Last week I read Jessica Day George's Princess of the Midnight Ball.

Rose is one of twelve princesses forced to dance through the night in an underground palace. The key to breaking the spell lies in magic knitting needles, an invisibility cloak, and—of course—true love. Inspired by "The Twelve Dancing Princesses,"this novel is as captivating as it is fresh." -From Amazon

What I liked about this book: Seriously? You really want to know? The knitting! Or, more importantly, Galen, the guy who does the knitting. Have you ever thought of knitting as sexy? Well, IT IS! Read the book and you'll see what I mean.

What I Liked About the Characters: Galen. Yes, the knitter again. He's also a rugged soldier with an awesome work ethic (I must be getting old if I think a guy's work ethic makes him attractive) and cheerful disposition.

I like the princesses, too. They're all named after flowers. And they're all unique.

The Other Thing I Liked: Jessica Day George can really write! She's got a talent for weaving words into mental images. Things feel real in her writing, sincere, and true.

So if you need a captivating, beautiful book that will hold your attention from the beginning to the end, check this one out!

In other news, Check out Jessi Kirby's blog for an awesome giveaway!

As for the funky spacing on the links below, all I can say is: Sometimes I hate you! (All right, hate might be a bit strong, but I think you know what I mean.)

Thursday, March 24, 2011

Keturah and Lord Death :: A Book Review

So, it is Bookanista Thursday again, which means my fellow writers and I are reviewing books that we LOVE. (For a list of Bookanista author bios, click here.) That's right. If one of us is reviewing something, it means we Lurrrrrrrrrve it. So today I am thrilled to rave about Martine Leavitt's book Keturah and Lord Death.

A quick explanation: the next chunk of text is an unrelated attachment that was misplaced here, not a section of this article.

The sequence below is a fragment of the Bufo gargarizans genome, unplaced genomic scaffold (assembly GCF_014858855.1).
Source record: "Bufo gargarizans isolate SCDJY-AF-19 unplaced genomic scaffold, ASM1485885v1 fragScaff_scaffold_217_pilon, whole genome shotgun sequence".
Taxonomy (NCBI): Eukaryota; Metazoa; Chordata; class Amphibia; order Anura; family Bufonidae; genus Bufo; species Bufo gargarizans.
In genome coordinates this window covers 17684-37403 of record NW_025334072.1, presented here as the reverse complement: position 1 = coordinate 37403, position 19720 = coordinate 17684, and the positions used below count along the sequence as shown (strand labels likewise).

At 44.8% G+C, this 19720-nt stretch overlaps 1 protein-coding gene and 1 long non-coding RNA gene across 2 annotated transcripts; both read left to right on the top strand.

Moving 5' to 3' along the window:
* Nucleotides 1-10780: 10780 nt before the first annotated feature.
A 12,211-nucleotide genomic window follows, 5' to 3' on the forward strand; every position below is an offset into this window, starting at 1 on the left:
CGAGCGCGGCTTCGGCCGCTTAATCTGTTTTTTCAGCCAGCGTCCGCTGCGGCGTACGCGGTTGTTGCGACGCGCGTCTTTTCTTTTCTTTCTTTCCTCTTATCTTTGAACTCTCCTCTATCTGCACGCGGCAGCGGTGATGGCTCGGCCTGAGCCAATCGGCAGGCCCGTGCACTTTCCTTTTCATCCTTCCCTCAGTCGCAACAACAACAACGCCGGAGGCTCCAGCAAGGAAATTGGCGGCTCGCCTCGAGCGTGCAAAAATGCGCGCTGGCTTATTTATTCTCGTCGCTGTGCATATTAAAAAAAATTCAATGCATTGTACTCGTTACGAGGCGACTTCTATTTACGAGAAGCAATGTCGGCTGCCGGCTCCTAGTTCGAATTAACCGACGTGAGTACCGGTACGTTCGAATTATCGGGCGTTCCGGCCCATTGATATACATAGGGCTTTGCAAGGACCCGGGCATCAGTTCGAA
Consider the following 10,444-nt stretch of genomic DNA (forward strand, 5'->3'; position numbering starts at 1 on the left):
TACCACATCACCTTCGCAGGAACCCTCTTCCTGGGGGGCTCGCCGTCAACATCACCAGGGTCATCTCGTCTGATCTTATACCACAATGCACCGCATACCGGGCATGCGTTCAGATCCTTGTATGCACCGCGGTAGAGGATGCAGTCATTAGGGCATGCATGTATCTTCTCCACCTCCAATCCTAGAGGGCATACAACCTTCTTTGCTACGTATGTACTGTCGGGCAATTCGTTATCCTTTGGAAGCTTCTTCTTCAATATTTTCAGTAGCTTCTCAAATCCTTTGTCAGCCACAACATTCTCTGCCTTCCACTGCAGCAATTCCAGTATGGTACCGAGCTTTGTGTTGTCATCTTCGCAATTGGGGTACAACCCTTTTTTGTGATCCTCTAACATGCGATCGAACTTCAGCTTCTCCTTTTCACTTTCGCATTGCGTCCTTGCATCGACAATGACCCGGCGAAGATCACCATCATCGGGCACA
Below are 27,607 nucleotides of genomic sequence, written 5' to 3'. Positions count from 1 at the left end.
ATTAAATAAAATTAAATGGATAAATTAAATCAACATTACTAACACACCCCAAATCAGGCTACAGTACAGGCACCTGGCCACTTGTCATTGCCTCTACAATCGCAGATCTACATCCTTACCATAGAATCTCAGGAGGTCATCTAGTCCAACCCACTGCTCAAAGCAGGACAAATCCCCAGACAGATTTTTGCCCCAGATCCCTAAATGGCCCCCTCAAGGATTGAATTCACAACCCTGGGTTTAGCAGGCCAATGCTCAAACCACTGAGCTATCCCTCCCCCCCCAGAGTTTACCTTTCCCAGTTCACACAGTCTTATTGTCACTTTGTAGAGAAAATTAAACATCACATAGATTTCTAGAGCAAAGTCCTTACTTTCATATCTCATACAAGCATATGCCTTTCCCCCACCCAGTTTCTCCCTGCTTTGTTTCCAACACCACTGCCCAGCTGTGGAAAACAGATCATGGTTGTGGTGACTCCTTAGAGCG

The one thing I have to ask, though, is: WHY ISN'T EVERYONE TALKING ABOUT THIS BOOK??? IT IS AMAZING!

Lost and hungry after following a stately hart through the forest, Keturah encounters Lord Death, who is ready to take her. Keturah spins a story that she leaves unfinished and extracts from Lord Death a promise that if she finds her true love in a day, she can go free. But Lord Death is falling in love with her, and as the villagers begin to sense her alliance with this horrifying figure, her life twists and turns on itself. -Exerpt from Amazon

What I liked about this book: Martine Leavitt is an incredible writer! She is a pacing and setting genius. Not once was I bored with her prose, and not once was I bored reading about the small-village setting of this book, or the many memorable characters. Pure Genius!

What I liked about the main character: Keturah is a smart, selfless sixteen-year-old. She outwits death (and more than once), she puts her friends happiness before her own, and she takes the initiative to solve her own problems.

What I liked about death: He is utterly untouchable . . . at first. But even death has his weaknesses. Like falling in love with Keturah. And letting his love for her give up his death-hold on others.

The other thing I liked: The ending! It was a dose of perfection that left me utterly satisfied. I closed this book and went to sleep with a smile on my face. No cliff hangers, no to-be-continued, just perfect satisfaction.

Now, if you want to know what these other writers fell in love with enough to blog about, click on a link below.

Elana Johnson reveals the cover of The Eleventh Plague
LiLa Roecker wonders What Happened to Goodbye
Christine Fonseca wants to be Like Mandarin
Jamie Harrington falls for Falling Under
Shelli Johannes-Wells visits Dark and Hollow Places
Beth Revis discovers Lost and Found
Carolina Valdez Miller is wild about Wither
Megan Miranda swoons for Anna and the French Kiss